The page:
Editors: Margaret Chon, Pedro Roffe, and Ahmed Abdel-Latif
Publisher: Cambridge University Press – 437 pages
Book Review by: Sonu Chandiram

The United Nations has an ambitious Sustainable Development Goals (SDGs) program consisting of 17 goals that it wants its member-states to accomplish by the year 2030. It is also known as the 2030 Agenda. The goals include fighting hunger, reducing poverty, enhancing health, furthering education, reducing global warming, assuring adequate water supply, improving sanitation, conserving energy, guiding sustainable urbanization, protecting the environment, reaching gender equality and ensuring social justice for all.

Through the SDGs program, the UN wants to achieve, among others, these big goals of sustainable development:

  1. Improve global health
  2. Facilitate access to scientific information (as a means to faster economic growth
  3. Encourage the diffusion of climate change technologies

One of the most prominent ways to accomplish the above lofty goals, the SDG program states, is through public-private partnerships, or in short, PPPs.

However, accessing some parts of the scientific information needed to accomplish the goals of this UN program includes getting data that may be protected by intellectual property laws.

In the inside flap of this unique, useful, and very important book developed to improve the lives of people all over the globe, it is stated:

  • The intellectual property dimensions and implications of these efforts, remain under-examined
  • Linking global governance of knowledge via intellectual property to the SDGs, this is the first book to chart the activities of PPPs at this important nexus; Public-private partnerships play an increasingly prominent role in addressing global development challenges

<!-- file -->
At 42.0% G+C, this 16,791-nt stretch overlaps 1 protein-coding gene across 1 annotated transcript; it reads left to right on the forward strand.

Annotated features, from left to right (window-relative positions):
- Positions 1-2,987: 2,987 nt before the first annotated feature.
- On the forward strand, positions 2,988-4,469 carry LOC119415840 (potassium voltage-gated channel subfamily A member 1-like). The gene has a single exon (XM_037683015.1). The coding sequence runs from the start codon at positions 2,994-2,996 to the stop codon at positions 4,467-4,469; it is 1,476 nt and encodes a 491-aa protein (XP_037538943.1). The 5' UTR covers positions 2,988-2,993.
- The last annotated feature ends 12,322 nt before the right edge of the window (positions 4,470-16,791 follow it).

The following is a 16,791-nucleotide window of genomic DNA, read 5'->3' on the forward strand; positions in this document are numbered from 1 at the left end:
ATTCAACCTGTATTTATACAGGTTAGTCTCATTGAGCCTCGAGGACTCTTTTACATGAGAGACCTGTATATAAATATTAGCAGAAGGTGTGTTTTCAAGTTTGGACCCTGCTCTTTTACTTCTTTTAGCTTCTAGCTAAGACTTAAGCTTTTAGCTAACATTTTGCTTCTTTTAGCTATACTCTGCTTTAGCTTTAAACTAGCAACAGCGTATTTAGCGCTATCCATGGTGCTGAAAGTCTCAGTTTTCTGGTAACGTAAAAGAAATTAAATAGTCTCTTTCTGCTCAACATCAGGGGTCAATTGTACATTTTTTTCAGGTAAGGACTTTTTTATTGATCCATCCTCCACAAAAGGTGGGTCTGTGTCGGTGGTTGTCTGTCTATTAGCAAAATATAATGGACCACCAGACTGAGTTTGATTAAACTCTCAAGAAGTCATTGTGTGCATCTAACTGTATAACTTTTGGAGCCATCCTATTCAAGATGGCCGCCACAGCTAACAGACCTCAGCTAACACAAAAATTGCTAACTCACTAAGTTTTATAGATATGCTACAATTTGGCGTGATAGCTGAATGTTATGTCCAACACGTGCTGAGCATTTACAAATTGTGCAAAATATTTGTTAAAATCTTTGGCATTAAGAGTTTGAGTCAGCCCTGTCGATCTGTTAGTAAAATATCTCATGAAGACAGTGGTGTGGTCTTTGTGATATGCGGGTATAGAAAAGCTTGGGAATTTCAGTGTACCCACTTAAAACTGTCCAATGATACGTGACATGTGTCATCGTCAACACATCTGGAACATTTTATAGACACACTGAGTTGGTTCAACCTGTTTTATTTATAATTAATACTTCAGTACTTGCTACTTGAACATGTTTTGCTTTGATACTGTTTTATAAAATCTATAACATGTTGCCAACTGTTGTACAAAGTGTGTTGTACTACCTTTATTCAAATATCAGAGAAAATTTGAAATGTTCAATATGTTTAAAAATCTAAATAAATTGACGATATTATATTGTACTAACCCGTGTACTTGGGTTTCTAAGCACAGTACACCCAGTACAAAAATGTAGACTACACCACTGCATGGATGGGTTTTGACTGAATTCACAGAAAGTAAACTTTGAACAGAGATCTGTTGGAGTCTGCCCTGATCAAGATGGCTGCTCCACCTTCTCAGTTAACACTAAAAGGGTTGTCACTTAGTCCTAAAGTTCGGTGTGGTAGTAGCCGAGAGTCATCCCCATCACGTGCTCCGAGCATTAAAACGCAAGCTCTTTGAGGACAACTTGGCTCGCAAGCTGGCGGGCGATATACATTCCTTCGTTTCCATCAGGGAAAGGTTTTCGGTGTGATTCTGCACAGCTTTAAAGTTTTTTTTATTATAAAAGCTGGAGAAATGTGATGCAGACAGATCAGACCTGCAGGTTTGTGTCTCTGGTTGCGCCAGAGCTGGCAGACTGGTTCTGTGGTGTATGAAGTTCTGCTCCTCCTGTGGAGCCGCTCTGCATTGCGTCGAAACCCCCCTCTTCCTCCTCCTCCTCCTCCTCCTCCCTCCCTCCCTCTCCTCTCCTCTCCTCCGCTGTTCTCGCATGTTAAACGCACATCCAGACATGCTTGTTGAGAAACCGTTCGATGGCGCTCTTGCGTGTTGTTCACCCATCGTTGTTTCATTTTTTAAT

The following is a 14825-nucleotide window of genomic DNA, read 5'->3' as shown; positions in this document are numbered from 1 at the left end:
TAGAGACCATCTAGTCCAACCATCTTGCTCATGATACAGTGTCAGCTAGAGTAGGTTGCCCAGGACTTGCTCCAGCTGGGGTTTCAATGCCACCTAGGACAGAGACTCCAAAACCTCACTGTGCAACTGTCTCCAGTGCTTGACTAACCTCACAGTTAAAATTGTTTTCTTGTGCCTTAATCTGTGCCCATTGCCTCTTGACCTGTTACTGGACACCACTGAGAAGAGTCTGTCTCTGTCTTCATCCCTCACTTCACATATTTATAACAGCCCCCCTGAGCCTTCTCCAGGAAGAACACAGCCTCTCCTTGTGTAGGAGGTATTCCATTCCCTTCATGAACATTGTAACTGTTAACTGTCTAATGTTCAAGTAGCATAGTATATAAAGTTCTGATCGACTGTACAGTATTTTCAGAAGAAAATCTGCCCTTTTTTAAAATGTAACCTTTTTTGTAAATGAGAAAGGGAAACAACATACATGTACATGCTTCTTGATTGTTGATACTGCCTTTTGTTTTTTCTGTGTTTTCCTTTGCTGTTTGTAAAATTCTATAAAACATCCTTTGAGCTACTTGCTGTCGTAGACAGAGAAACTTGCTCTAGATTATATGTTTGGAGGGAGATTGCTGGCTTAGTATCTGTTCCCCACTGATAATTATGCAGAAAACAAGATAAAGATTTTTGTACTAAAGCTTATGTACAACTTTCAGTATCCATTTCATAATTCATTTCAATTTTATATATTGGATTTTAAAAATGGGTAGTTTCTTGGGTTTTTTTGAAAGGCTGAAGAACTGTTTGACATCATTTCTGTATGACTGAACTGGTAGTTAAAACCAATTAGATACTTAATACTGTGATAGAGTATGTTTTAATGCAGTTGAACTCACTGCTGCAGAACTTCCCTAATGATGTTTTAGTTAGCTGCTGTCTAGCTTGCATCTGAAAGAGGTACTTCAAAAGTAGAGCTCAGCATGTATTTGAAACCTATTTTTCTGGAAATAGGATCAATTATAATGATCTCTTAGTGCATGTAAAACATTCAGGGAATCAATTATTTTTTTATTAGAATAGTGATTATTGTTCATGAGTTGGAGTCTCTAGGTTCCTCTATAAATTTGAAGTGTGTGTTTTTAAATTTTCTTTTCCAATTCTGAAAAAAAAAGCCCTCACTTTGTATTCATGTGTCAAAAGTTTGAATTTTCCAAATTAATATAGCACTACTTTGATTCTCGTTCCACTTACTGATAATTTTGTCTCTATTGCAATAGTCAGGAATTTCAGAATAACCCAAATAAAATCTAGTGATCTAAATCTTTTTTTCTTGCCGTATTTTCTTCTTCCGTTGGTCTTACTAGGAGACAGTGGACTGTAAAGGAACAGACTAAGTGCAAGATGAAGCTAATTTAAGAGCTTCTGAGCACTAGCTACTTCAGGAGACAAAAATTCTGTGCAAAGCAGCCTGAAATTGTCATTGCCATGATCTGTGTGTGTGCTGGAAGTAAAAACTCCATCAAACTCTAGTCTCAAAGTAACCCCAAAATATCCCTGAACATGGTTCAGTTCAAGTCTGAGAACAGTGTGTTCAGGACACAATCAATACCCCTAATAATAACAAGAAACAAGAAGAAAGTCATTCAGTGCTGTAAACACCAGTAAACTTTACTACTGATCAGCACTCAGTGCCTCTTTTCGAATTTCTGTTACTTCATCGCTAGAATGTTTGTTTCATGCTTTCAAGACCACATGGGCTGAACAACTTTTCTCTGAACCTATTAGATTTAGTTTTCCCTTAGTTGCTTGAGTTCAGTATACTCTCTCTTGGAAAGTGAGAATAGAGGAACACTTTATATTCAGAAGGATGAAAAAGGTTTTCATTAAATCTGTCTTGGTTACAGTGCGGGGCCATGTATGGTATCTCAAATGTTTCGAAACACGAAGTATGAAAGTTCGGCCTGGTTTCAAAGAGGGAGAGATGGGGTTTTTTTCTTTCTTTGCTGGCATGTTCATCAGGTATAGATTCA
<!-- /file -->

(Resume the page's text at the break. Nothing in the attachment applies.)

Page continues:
• Through selective case studies, this illuminating work contributes to a better understanding of the relationships between PPPs and intellectual property considered within a global governance knowledge framework, that includes innovation, capacity-building, technological learning, and diffusion

Twenty-seven specialists in areas of knowledge covered in this book, authored or coauthored the 19 chapters of this book named below to give you a broad overview of the contents of this of this highly goal-directed work. The contributors are from, or have studied at, or worked in, the United States and 15 other countries – Belgium, Canada, Chile, China, Egypt, Finland France, Holland, Hong Kong, India, Mexico, Singapore, Switzerland, the United Kingdom, and Vietnam.


  1. Changing the Triple Interface of Public-Private Partnerships, Global Knowledge Governance, and Sustainable Development Goals
  2. Part I. Public Health
  3. Public-Private Partnerships as Models for New Drug Research and Development: The Future is Now
  4. Driving Innovation for Global health through Multi-stakeholder Partnerships
  5. Creating, Managing, and Advancing Collaborations: The Road to Successful Partnerships
  6. Patent Pooling in Public Health